Northern Tablelands MP Adam Marshall, left, Armidale Cultural Centre and Keeping Place Creative Director Bevan Quinlan and Aboriginal Affairs Minister Sarah Mitchell at the Keeping Place earlier this week.
Thursday, 29 November 2018
THE long-awaited expansion of the Armidale Cultural Centre and Keeping Place (ACCKP) is well underway, ahead of schedule and set to be completed early next year, Northern Tablelands MP Adam Marshall said today.
Mr Marshall took the State’s Aboriginal Affairs Minister Sarah Mitchell on a tour of the $846,000 project earlier this week, funded by the NSW Government, which completes the ACCKP’s gallery and function space 20 years after it was first mooted.
“This expansion will increase the Keeping Place’s art exhibition space by two-thirds, boosting arts sales and visitor numbers,” Mr Marshall said.
“The centre has been operating since 1988 and is one of only a few in NSW that has grown and thrived – even though it’s been hamstrung by having only one gallery space to run exhibitions out of.
“The second gallery was originally part of the plan and the frame was built in 1999, but was never finished but come January it will be.”
The project will also see a new off-street carpark constructed adjacent to the Keep Place and a new entrance, which are all essential for older citizens and people with a disability.
“It’s a massive win for the centre and for the Aboriginal community – but it’s also an exciting development for the entire regional arts sector,” Mr Marshall said.
ACCKP Creative Director Bevan Quinlan showed Mr Marshall and Mrs Mitchell through the construction and said he couldn’t wait for the new gallery space.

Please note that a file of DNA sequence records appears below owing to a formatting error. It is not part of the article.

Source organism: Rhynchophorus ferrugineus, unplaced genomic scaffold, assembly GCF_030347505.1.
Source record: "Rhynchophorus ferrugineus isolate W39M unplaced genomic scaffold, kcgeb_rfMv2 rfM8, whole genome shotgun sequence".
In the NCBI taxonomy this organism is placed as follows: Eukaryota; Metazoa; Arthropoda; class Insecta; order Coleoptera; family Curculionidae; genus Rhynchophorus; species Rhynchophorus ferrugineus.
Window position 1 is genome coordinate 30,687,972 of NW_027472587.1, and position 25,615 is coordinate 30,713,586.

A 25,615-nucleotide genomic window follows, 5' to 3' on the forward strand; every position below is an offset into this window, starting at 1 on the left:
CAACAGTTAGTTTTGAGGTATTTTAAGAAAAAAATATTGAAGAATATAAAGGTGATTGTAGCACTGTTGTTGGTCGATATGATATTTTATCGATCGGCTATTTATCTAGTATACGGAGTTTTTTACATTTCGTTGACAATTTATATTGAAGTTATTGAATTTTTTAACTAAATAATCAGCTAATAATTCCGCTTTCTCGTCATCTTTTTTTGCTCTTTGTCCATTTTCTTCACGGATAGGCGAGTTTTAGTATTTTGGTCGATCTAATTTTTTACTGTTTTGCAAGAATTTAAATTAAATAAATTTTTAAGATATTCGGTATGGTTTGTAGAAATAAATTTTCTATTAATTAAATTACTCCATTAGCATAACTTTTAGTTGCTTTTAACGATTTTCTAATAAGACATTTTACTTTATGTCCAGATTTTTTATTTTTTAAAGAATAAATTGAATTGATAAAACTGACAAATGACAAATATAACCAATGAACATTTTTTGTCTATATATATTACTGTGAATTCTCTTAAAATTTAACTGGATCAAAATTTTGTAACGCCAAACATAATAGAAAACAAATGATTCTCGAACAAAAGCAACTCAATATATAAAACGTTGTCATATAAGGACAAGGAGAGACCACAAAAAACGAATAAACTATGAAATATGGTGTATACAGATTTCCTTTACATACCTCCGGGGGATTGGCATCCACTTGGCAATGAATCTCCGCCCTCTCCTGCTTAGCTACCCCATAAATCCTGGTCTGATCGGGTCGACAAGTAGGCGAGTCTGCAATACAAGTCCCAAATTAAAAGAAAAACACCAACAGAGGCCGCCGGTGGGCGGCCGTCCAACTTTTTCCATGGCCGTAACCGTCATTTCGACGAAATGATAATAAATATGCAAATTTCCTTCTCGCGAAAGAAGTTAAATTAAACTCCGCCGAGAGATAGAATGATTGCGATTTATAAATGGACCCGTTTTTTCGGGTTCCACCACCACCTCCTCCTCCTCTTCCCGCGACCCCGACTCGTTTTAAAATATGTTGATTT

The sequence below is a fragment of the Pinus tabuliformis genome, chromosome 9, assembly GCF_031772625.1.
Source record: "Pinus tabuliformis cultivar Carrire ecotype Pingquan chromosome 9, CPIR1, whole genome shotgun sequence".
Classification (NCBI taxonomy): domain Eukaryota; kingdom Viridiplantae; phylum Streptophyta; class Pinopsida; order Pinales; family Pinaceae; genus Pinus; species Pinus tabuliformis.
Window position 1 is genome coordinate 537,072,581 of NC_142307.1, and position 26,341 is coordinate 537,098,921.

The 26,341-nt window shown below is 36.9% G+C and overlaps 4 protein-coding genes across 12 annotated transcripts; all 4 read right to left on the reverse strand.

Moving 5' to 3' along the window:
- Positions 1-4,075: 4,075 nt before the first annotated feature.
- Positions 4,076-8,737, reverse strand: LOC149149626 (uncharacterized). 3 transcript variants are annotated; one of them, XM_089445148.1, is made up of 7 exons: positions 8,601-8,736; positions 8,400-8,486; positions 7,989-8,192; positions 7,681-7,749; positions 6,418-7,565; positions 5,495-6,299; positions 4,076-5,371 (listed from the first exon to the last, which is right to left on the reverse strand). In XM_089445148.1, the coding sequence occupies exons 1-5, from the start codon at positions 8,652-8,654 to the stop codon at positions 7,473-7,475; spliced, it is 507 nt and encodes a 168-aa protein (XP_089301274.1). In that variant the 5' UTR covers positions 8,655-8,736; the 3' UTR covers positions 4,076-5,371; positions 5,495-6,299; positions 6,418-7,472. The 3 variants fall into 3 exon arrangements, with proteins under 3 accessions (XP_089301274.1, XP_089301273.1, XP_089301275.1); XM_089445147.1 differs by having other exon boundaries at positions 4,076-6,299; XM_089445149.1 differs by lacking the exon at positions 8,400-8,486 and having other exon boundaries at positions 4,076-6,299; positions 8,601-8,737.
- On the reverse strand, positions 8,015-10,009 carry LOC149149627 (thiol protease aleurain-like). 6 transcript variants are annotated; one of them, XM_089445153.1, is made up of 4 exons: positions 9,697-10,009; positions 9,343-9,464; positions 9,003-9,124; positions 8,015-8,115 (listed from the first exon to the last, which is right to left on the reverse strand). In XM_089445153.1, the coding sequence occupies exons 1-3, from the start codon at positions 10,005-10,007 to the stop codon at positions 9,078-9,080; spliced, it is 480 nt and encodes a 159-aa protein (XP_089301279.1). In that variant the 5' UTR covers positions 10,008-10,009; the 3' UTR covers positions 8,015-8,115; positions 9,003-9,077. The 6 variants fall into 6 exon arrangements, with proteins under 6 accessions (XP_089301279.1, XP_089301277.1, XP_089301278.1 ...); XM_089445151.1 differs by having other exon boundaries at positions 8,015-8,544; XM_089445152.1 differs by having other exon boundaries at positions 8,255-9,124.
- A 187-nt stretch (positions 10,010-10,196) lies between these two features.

“The completion of these projects will mean that we will be able to have more exhibitions, increase art sales, provide higher income for Aboriginal artists and increase our programs,” Mr Quinlan said.
“I’m already lining up artists and exhibitions for next year to fill the new space.”
Mr Marshall said the centre worked with some 64 Aboriginal artists and four Aboriginal art galleries across NSW but with the new gallery it would be able to expand the numbers of artists keen to exhibit their works in Armidale.
“The Armidale centre is the only fully-operating Aboriginal cultural centre in the New England and North West region so it is a significant venue for everyone,” Mr Marshall said.
“It attracts about 16,000 visits a year and $20,000 in art sales which translates to about $3.4million to the local economy and generates 15 jobs. Economic modelling suggests that could double with a second gallery.”